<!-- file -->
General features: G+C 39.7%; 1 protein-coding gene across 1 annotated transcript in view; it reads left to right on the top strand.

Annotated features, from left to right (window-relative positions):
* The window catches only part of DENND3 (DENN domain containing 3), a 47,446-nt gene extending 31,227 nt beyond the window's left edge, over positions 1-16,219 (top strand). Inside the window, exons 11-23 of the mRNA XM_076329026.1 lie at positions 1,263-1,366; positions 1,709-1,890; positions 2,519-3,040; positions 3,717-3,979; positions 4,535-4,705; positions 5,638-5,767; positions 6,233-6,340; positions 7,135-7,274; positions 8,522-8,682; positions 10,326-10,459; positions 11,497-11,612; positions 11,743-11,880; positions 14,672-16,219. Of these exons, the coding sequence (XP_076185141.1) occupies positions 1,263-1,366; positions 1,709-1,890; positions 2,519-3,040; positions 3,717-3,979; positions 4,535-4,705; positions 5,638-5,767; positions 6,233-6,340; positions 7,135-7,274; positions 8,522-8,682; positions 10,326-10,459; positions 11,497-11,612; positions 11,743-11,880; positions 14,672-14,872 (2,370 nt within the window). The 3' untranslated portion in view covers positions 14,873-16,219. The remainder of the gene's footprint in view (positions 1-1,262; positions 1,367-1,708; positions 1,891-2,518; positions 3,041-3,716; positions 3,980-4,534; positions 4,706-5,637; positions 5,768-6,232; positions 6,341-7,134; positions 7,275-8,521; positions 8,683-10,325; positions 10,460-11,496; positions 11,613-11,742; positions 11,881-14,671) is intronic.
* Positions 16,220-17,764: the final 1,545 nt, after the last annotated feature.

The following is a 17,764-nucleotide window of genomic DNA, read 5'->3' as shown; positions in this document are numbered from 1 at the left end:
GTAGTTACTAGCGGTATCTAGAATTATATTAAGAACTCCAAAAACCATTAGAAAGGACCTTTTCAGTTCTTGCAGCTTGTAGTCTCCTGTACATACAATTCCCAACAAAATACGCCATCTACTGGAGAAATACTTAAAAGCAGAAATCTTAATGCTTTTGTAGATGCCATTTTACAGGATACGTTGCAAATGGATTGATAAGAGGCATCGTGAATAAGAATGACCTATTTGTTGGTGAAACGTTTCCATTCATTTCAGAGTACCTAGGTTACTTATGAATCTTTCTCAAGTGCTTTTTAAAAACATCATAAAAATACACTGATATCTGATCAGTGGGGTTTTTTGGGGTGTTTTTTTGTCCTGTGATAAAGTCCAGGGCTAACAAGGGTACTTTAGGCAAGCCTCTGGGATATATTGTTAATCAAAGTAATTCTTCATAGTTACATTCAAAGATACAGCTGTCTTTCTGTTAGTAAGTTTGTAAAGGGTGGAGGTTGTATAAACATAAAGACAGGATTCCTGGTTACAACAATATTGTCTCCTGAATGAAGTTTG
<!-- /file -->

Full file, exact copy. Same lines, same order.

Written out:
General features: G+C 39.7%; 1 protein-coding gene across 1 annotated transcript in view; it reads left to right on the top strand.

Annotated features, from left to right (window-relative positions):
* The window catches only part of DENND3 (DENN domain containing 3), a 47,446-nt gene extending 31,227 nt beyond the window's left edge, over positions 1-16,219 (top strand). Inside the window, exons 11-23 of the mRNA XM_076329026.1 lie at positions 1,263-1,366; positions 1,709-1,890; positions 2,519-3,040; positions 3,717-3,979; positions 4,535-4,705; positions 5,638-5,767; positions 6,233-6,340; positions 7,135-7,274; positions 8,522-8,682; positions 10,326-10,459; positions 11,497-11,612; positions 11,743-11,880; positions 14,672-16,219. Of these exons, the coding sequence (XP_076185141.1) occupies positions 1,263-1,366; positions 1,709-1,890; positions 2,519-3,040; positions 3,717-3,979; positions 4,535-4,705; positions 5,638-5,767; positions 6,233-6,340; positions 7,135-7,274; positions 8,522-8,682; positions 10,326-10,459; positions 11,497-11,612; positions 11,743-11,880; positions 14,672-14,872 (2,370 nt within the window). The 3' untranslated portion in view covers positions 14,873-16,219. The remainder of the gene's footprint in view (positions 1-1,262; positions 1,367-1,708; positions 1,891-2,518; positions 3,041-3,716; positions 3,980-4,534; positions 4,706-5,637; positions 5,768-6,232; positions 6,341-7,134; positions 7,275-8,521; positions 8,683-10,325; positions 10,460-11,496; positions 11,613-11,742; positions 11,881-14,671) is intronic.
* Positions 16,220-17,764: the final 1,545 nt, after the last annotated feature.

The following is a 17,764-nucleotide window of genomic DNA, read 5'->3' as shown; positions in this document are numbered from 1 at the left end:
GTAGTTACTAGCGGTATCTAGAATTATATTAAGAACTCCAAAAACCATTAGAAAGGACCTTTTCAGTTCTTGCAGCTTGTAGTCTCCTGTACATACAATTCCCAACAAAATACGCCATCTACTGGAGAAATACTTAAAAGCAGAAATCTTAATGCTTTTGTAGATGCCATTTTACAGGATACGTTGCAAATGGATTGATAAGAGGCATCGTGAATAAGAATGACCTATTTGTTGGTGAAACGTTTCCATTCATTTCAGAGTACCTAGGTTACTTATGAATCTTTCTCAAGTGCTTTTTAAAAACATCATAAAAATACACTGATATCTGATCAGTGGGGTTTTTTGGGGTGTTTTTTTGTCCTGTGATAAAGTCCAGGGCTAACAAGGGTACTTTAGGCAAGCCTCTGGGATATATTGTTAATCAAAGTAATTCTTCATAGTTACATTCAAAGATACAGCTGTCTTTCTGTTAGTAAGTTTGTAAAGGGTGGAGGTTGTATAAACATAAAGACAGGATTCCTGGTTACAACAATATTGTCTCCTGAATGAAGTTTG